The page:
Fri. Jan 21st, 2022

December 6 (Reuters) – A large UK study of mix of COVID-19 vaccines has found that people had a better immune response when they received a first dose of AstraZeneca or Pfizer-BioNTech shots followed by Moderna nine weeks later , according to the results on Monday.

“We found a really good immune response across the board … actually higher than the threshold set by the Oxford-AstraZeneca vaccine two doses,” Matthew Snape, the Oxford professor behind the experiment called Com-COV2, told Reuters.

The results, which support flexible dosing, will give hope to poor and middle-income countries, which may have to combine different brands between first and second shots if supplies run out or become unstable.

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“I think the data from this study will be particularly interesting and valuable for low- and middle-income countries, where they are still rolling out the first two doses of vaccines,” Snape said.

“We show … you do not have to hold on to receiving the same vaccine for a different dose … and that if the program will be delivered faster by using more vaccines, then it’s okay to do so.”

If the AstraZeneca-Oxford (AZN.L) vaccine is followed by a Moderna (MRNA.O) or Novavax (NVAX.O) shot, according to researchers, higher antibodies and T-cell responses were induced compared to two doses of AstraZeneca-Oxford. at the University of Oxford.

The study of 1,070 volunteers also found that a dose of the Pfizer-BioNTech (PFE.N), (22UAy.DE) vaccine followed by a Moderna (MRNA.O) shot was better than two doses of the standard Pfizer-BioNTech course.

Pfizer-BioNTech followed by Novavax induced antibodies higher than the 2-dose Oxford-AstraZeneca regimen, although this regimen induced lower antibody and T-cell responses than the 2-dose Pfizer-BioNTech regimen.

Vials with Pfizer-BioNTech, AstraZeneca and Moderna coronavirus disease (COVID-19) vaccine labels can be seen in this illustration taken March 19, 2021. REUTERS / Dado Ruvic / Illustration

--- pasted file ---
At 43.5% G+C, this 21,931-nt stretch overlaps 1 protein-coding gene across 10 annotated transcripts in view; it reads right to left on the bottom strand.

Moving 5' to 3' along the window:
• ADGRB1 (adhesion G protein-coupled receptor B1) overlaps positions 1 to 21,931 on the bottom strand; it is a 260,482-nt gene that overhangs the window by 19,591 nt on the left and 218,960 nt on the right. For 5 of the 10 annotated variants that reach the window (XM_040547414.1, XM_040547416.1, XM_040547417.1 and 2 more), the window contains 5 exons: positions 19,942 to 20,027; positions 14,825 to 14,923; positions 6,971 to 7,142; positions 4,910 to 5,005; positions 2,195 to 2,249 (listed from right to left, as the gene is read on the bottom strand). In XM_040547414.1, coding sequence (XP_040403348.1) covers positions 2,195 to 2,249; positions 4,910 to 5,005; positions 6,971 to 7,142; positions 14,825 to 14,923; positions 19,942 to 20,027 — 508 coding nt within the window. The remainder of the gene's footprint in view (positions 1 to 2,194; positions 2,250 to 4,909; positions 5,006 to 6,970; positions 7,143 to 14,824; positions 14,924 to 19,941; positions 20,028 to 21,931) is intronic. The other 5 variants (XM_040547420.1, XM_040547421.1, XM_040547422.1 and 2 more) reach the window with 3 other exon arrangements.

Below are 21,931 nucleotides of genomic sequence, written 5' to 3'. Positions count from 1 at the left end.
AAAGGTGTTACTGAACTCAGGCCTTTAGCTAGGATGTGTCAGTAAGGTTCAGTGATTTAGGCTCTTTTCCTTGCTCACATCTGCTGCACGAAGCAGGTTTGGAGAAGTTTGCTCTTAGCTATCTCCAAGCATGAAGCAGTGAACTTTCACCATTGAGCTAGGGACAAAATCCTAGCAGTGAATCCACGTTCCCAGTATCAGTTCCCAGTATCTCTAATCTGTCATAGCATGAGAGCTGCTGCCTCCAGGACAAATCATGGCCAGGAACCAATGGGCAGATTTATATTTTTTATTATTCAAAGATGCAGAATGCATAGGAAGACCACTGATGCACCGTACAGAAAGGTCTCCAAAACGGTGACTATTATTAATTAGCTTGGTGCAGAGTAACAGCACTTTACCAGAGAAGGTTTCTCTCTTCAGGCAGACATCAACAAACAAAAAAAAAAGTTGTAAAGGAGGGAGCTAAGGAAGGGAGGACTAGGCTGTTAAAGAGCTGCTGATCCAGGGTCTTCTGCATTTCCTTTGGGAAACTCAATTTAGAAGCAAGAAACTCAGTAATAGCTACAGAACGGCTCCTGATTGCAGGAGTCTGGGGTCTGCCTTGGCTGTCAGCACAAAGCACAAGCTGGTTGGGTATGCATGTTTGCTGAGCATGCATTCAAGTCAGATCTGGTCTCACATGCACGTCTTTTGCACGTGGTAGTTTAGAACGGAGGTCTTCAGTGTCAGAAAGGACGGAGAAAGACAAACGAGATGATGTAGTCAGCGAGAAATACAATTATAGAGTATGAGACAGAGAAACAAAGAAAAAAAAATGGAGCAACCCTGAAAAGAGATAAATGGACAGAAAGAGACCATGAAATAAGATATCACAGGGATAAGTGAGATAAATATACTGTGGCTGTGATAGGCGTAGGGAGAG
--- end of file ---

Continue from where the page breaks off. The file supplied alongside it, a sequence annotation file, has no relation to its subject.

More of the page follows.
No safety concerns were raised, according to the Oxford University study published in the medical journal Lancet.

Many countries have implemented a mix and match long before robust data was available, as nations faced sky-high infection rates, low supplies and slow immunization due to some security issues.

The duration of the protection offered by vaccines has been studied and booster doses have also been considered in the midst of increasing cases. New variants, including Delta and Omicron, have now increased the pressure to speed up vaccination campaigns.

Blood samples from participants were tested against the Wild-Type, Beta and Delta variants, said researchers from the Com-COV2 study, adding that the efficacy of the vaccines against the variants had decreased, but this was consistent across mixed courses.

Implementing vaccines using technologies from different platforms – such as Pfizer and Modernas mRNA, AstraZeneca’s viral vector and Novavax’s protein-based shot – and within the same schedule is new.

The results may inform new approaches to immunization against other diseases, he said.

The study also found that a first dose of the AstraZeneca-Oxford vaccine, followed by one of the other candidates in the study, generated a particularly robust response, consistent with the results in June.

The study was designed as a so-called “non-inferiority” study – the intention is to demonstrate that mixing is not significantly worse than the standard schemes – and compares the immune system’s responses with the gold standard responses reported in previous clinical trials with each vaccine.

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Reporting of Pushkala Aripaka in Bengaluru; Edited by Josephine Mason and Mark Heinrich

Our standards: Thomson Reuters Trust Principles.


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